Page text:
Unreal Engine C++ Development Environment Setup Windows 7

Unreal Engine C++ Development Environment on Windows 7.

Creating our First Unreal Engine Project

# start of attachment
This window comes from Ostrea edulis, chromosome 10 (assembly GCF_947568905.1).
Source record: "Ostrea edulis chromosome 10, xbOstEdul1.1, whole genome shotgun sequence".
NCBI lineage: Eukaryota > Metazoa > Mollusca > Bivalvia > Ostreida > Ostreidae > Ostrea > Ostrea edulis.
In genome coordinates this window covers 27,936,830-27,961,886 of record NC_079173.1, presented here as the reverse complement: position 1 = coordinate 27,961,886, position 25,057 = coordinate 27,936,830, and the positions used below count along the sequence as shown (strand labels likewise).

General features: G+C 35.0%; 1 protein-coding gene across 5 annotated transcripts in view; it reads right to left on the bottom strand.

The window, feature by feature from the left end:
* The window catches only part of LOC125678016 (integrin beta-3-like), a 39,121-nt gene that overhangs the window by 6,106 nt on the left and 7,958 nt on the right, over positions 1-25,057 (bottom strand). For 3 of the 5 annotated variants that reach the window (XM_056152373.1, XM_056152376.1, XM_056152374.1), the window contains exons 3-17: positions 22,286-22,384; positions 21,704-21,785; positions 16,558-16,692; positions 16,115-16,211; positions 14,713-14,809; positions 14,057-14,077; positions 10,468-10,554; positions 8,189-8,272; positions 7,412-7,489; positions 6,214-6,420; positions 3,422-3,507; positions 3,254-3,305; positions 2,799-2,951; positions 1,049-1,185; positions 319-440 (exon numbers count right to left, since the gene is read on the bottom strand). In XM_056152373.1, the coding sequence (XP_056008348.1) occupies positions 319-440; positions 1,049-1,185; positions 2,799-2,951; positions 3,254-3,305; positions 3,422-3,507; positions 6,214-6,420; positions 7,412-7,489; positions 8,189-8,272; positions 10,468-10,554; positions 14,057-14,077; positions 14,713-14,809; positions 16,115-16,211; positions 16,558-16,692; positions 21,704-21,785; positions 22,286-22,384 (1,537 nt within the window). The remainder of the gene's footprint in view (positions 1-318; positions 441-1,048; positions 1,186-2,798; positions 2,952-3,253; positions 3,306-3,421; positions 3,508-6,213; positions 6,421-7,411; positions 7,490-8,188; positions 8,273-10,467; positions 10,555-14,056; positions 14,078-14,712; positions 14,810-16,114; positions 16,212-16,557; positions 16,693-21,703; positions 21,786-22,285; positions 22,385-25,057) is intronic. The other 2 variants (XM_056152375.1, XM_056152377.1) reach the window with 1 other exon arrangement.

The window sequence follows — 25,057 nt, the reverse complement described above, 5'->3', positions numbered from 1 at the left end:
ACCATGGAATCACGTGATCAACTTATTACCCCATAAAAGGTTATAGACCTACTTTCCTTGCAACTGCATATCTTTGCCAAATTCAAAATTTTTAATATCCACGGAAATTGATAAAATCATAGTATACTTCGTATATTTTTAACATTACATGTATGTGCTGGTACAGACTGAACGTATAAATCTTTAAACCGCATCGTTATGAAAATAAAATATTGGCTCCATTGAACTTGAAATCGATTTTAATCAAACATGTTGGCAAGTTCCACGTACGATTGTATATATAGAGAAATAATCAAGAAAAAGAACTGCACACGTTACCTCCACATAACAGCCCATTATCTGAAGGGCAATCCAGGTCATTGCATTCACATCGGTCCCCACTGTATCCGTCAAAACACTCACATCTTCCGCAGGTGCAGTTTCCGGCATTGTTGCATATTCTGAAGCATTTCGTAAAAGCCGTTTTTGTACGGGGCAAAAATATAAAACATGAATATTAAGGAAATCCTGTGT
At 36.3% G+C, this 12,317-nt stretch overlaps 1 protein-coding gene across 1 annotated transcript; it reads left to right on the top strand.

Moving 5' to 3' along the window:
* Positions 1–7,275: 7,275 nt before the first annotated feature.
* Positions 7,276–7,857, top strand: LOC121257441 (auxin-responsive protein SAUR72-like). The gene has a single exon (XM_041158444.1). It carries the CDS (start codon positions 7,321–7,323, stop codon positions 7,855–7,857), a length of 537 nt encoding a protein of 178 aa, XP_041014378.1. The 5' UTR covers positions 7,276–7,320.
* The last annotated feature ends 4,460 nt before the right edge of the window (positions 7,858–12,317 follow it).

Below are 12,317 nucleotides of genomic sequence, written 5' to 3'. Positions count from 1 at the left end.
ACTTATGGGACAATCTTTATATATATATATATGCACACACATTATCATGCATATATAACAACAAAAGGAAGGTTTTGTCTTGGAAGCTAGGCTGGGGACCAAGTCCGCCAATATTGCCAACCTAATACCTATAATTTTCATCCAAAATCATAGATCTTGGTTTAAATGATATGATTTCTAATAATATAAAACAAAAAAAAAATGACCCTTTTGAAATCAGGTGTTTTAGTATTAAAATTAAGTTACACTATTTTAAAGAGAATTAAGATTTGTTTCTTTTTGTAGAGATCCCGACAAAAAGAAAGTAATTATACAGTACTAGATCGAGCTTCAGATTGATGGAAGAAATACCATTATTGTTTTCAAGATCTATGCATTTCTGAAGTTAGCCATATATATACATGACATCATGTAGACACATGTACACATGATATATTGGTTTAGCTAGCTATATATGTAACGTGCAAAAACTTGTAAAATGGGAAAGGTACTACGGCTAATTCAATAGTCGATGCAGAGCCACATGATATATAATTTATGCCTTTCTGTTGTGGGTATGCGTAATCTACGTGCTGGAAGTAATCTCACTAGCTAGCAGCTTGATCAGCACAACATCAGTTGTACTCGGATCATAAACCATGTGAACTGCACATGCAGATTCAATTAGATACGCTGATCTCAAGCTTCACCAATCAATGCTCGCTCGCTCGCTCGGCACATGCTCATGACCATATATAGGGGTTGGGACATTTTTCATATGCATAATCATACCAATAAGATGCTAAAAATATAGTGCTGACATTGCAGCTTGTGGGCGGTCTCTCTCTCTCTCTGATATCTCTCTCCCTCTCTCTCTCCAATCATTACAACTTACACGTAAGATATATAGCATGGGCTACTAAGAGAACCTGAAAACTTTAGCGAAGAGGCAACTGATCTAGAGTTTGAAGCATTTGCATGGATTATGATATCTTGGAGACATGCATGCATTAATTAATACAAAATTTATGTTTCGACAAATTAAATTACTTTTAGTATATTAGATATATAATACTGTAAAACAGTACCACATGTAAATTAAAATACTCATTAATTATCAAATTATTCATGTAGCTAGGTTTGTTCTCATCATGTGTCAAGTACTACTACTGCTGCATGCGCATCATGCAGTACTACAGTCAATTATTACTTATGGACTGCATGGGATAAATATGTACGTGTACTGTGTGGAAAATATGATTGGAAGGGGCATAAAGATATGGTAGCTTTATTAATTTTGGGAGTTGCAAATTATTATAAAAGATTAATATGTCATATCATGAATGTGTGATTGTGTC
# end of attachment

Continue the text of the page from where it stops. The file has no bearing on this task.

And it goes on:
We now have our environment setup to run the unreal engine editor along with visual studio. If you are on windows 7 you'll need one final step in downloading some additional SDKs for Windows 8 and Windows 10. Lets jump into the editor and launch Unreal Engine. Create a new project and switch to the C++ project type. Basic code with default properties is fine for now. Now as mentioned if you are on windows 7 you'll need to download two updated SDKs for windows 8 and 10 compatibility. https://answers.unrealengine.com/questions/538760/error-windows-sdk-v81-must-be-installed-in-order-t.html You may find the source of the solution in the Unreal answers site at the link below otherwise you can download the two packages from microsoft at the following links. All links are also in the description. Download and install the windows 8 SDK: https://developer.microsoft.com/en-us/windows/downloads/windows-8-1-sdk Then download and install the Windows 10 SDK: https://developer.microsoft.com/en-us/windows/downloads/windows-10-sdk After both the SDKs have been installed close out of the Unreal Engine editor and restart it. Once we are back up and running select the C++ tab again and pick First Person. Again defaults with start content is fine. Pick a name for our test project and select Create Project. Now the Unreal Engine is going to utilize the tools available via Visual Studio to compile the unreal engine project's C++ source as well as launch an instance of Visual Studio with the project's C++ code. After everything has been loaded and launched hop over to Visual Studio and we can start exploring the structure of the project with both the Unreal Engine source code and your project's source code. Under our project's source folder we can see the starter content & code that Unreal created for us. We have our ProjectName.cpp in this case UECastsEnvSetup.cpp which is the base file of our game. Followed by the Character.cpp file which gives us our basic starting controls and player camera setup. Back in Unreal Engine click the play button and you'll be able to preview the game and shoot projectiles from the gun. Now that we have everything setup we'll jump right in to developing within Unreal and get familiar with C++ development in UE4.